Charles William “Carlos” Thurlow Craig - A Source Of My Bushcraft Inspiration
Written by Phil Brown, Badger Bushcraft Saturday, 05 February 2011 09:40
As I get older the people that have inspired me to follow a career in outdoor education have somehow become more important and dwell at the forefront of my mind in quiet times. An individual who is at the cornerstone of this passion is Charles William “Carlos” Thurlow Craig.
I was fortunate to have been encouraged to have a love of nature and the landscape we live in by my parents; we would spend much of our weekends walking in the Kent countryside near our home in the village of Weald near Sevenoaks where we explored woodlands, fields, hills, streams, rivers, et al come rain or shine. Our holidays were always in the United Kingdom and I was fortunate to have seen some of the remote and wild places that we still have in this modern world. Favourite destinations were the beautifully isolated parts of both the isles and mainland West Coast of Scotland and the Welsh Hills.
I have always found it a privilege to be in The Nature and to share the experiences of the magical events that are on offer if we manage to slow the pace down somewhat and take the time to use all of our senses to encounter the wonders that are freely available to us all and as a child there was always gentle encouragement from both my mother and father to learn more about the miracles of the natural world and for this I wholeheartedly thank them.
As I have written elsewhere in the Books section of the Badger Bushcraft Blog I was fortunate to have met Charles William "Carlos" Thurlow Craig and his wife Anne whilst on a family holiday in August 1981; I was eleven years old at the time.
Carlos wrote for the Sunday Express as their nature correspondent for some 28 years; the first of his “Up Country” articles “My lodger, the friendly owl…” was published on June 2nd 1957 and then again on September 15th 1985 as a tribute upon his sad demise at the age of 83.
I feel exceptionally privileged to have met Carlos and Anne during my formative years and my thoughts often wander to the times we shared in their stone built cottage in a remote area of the Welsh Hills. It is difficult to describe Carlos as a person and something I would feel uncomfortable to attempt; suffice to say that I cherish the memories of this truly amazing gentleman and feel remarkably blessed to have spent some time in his company.
My parents recently presented me with a photograph album of pictures from our visits and news cuttings from the Sunday Express. Despite the passing of some thirty years the memories are vivid and treasured with the pictures providing a wonderful memento.
The pictures I have featured below are scans of the orignals 35mm photographs:-
The legacy of his books are a source of constant inspiration and I have read “Up Country Yearbook” many times, the last occasion I shared these “wondrous tales of the wildlife, changing seasons and Welsh farm life chronicled by Carlos” with my young son who enjoyed them as much as I did when I was his age. We are now looking forward to reading “A Countryman’s Year” offering many similar delights as described in the blurb:-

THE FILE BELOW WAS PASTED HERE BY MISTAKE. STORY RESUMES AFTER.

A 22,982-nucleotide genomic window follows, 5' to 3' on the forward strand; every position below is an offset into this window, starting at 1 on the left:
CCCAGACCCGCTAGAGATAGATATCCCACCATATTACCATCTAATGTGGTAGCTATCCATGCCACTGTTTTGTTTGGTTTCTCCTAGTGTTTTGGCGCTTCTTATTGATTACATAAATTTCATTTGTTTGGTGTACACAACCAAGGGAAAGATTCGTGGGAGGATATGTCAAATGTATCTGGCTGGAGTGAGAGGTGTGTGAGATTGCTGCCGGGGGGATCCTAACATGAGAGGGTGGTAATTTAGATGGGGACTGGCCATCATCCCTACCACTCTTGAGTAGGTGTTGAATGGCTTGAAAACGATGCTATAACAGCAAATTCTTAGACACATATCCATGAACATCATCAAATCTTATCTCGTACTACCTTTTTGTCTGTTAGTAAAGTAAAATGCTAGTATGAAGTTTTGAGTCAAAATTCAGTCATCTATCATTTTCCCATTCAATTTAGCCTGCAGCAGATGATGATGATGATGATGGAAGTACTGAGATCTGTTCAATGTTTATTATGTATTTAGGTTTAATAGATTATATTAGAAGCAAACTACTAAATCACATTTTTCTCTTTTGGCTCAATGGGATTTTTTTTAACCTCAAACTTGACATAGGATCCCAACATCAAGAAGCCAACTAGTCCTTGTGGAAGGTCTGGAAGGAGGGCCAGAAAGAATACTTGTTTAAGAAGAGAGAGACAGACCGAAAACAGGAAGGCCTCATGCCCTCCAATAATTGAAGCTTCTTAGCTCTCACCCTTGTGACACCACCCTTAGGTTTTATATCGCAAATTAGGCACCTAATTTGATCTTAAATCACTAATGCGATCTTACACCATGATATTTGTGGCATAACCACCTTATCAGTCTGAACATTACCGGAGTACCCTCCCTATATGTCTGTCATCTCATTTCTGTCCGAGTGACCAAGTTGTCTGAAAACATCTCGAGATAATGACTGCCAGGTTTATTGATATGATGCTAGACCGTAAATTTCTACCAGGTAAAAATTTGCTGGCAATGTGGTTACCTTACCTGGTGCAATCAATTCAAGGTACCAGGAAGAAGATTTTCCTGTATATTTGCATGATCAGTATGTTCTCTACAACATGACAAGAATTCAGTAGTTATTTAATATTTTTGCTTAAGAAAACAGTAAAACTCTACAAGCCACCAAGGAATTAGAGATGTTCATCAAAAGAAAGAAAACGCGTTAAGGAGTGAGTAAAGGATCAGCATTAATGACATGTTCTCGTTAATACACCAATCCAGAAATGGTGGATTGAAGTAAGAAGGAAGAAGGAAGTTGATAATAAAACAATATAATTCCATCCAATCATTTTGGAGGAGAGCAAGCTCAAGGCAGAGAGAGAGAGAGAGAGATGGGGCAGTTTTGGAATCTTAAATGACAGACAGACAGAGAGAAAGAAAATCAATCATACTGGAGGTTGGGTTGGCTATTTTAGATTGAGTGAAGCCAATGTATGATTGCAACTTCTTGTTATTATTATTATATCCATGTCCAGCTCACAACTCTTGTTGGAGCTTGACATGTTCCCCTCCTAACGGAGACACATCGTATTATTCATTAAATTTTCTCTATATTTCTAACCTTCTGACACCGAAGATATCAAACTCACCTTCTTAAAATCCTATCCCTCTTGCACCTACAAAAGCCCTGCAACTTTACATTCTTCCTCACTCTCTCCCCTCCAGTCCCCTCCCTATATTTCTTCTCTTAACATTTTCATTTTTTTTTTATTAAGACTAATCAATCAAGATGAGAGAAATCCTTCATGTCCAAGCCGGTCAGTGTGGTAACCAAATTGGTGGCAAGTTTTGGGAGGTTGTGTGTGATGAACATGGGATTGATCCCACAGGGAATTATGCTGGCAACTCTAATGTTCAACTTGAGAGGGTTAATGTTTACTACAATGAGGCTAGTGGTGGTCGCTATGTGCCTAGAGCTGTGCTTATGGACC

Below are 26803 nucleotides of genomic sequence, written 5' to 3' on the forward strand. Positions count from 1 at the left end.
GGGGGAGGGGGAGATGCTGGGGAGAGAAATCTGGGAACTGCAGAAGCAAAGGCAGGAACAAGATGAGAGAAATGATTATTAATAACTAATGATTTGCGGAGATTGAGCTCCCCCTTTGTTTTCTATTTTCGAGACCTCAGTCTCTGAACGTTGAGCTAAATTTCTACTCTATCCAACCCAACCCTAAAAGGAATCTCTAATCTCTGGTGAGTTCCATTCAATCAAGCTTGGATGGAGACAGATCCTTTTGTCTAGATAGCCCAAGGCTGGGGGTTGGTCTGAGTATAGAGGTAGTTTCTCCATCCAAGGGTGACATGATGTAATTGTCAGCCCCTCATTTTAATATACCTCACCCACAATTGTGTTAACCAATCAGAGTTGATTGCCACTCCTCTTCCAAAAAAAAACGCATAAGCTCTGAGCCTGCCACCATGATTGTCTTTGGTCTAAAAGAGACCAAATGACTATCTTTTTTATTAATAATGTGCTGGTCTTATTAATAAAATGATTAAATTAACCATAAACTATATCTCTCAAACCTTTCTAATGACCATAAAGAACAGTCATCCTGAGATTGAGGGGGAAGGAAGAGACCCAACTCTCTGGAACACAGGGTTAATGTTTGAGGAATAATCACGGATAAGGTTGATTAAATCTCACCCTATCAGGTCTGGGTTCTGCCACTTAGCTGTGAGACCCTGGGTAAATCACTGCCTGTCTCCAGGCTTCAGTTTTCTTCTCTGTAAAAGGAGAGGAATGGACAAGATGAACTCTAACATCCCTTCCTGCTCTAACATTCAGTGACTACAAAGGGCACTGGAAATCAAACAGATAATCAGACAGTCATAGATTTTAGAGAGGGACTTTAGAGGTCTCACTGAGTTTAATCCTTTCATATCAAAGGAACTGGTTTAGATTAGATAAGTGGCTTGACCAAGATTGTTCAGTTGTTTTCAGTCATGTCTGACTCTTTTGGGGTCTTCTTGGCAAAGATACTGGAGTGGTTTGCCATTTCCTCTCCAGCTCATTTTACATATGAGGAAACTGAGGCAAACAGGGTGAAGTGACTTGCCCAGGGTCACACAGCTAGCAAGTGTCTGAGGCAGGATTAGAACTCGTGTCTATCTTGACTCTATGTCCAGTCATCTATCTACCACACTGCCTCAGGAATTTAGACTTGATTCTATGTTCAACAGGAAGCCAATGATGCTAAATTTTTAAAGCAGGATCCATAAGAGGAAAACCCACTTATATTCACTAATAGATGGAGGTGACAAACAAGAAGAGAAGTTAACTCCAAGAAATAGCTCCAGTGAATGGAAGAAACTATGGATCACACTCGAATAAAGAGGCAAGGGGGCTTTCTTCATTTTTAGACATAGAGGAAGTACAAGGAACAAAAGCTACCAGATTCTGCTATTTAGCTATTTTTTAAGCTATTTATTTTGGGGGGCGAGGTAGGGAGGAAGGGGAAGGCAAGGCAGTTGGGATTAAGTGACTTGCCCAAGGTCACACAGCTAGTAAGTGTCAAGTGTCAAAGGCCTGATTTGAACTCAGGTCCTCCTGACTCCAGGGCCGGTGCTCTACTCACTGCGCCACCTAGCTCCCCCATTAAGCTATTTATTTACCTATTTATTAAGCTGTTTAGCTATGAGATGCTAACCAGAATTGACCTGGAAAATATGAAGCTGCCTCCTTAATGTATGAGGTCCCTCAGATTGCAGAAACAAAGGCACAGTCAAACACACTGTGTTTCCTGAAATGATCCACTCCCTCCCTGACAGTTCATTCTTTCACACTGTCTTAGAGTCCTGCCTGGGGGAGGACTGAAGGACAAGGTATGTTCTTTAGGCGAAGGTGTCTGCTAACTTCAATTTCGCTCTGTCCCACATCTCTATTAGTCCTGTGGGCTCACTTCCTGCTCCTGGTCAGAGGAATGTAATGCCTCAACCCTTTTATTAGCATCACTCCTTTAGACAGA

“This book brings together articles from the last five years of Thurlow Craig’s life, edited to form a coherent picture of his life over a single year. His deep love of nature, of all creatures wild and domestic, and of the simple but rich life he led with his wife in their stone-built house, make a spell binding story. In our technological, urbanised world, Thurlow Craig’s evocative prose takes us back to our roots and reminds us that we are in essence a part of the great cycle of the earth whose pulse he felt so strongly.
For all those who miss that weekly column in their Sunday paper, and for all who delight in the simple country life, this enchanting book is pure magic.”
I am delighted to say that for those wishing to reacquaint themselves with the writings of Charles William “Carlos” Thurlow Craig or those wishing to discover his works for the first time will be pleased to find that many of his books are available on Amazon.
All of his books are a source of inspiration for me and I count myself fortunate to be in the most privileged of positions where I can recall with fondness the gentleman author of the written words contained therein.
Paul again here from Australia I just wanted you to know I appreciate you sharing some personnel photographs with us and I see your admiration for Thurlow was as great as mine was
For a young boy living in inner-city Liverpool his articles were a shot in the arm for people like myself never getting as close as him to the paradise he lived and was reflected in his writings that so many people loved especially people such as me who craved his lifestyle and one day hope to emulate great work on this page mate
This man deserves much more recognition that he has so far received in literary and historical circles.
I am sorry never to have met him personally, although I feel I know him well.
We will not see his like again. . .
You're right, he was an amazing person and I was privileged to have had so many holidays with them. I met Ann there, and the dogs! Meeting up with her again this year, on Carlos's birthday was a real 'do you remember...' time.
His book 'Animal affinities with Man' was way ahead of its time; behavioural scientists are only just begiining to come to the same conclusions.
"Nice read Phil. I suppose we all have an inspirational person in our lives or in some cases a few . I suppose it was our horticulture teacher at school as we had a working farm unit and Richard Maybe to name just two of the many from all walks of life"
"Very nice read. Enjoyed it."
"My first inspiration came from my dad's very battered copy of Ernest Thompson Seton's Book of Woodcraft & Indian Lore. Great that you have the connection to pass to your son, I hope he shares your passion as he grows older."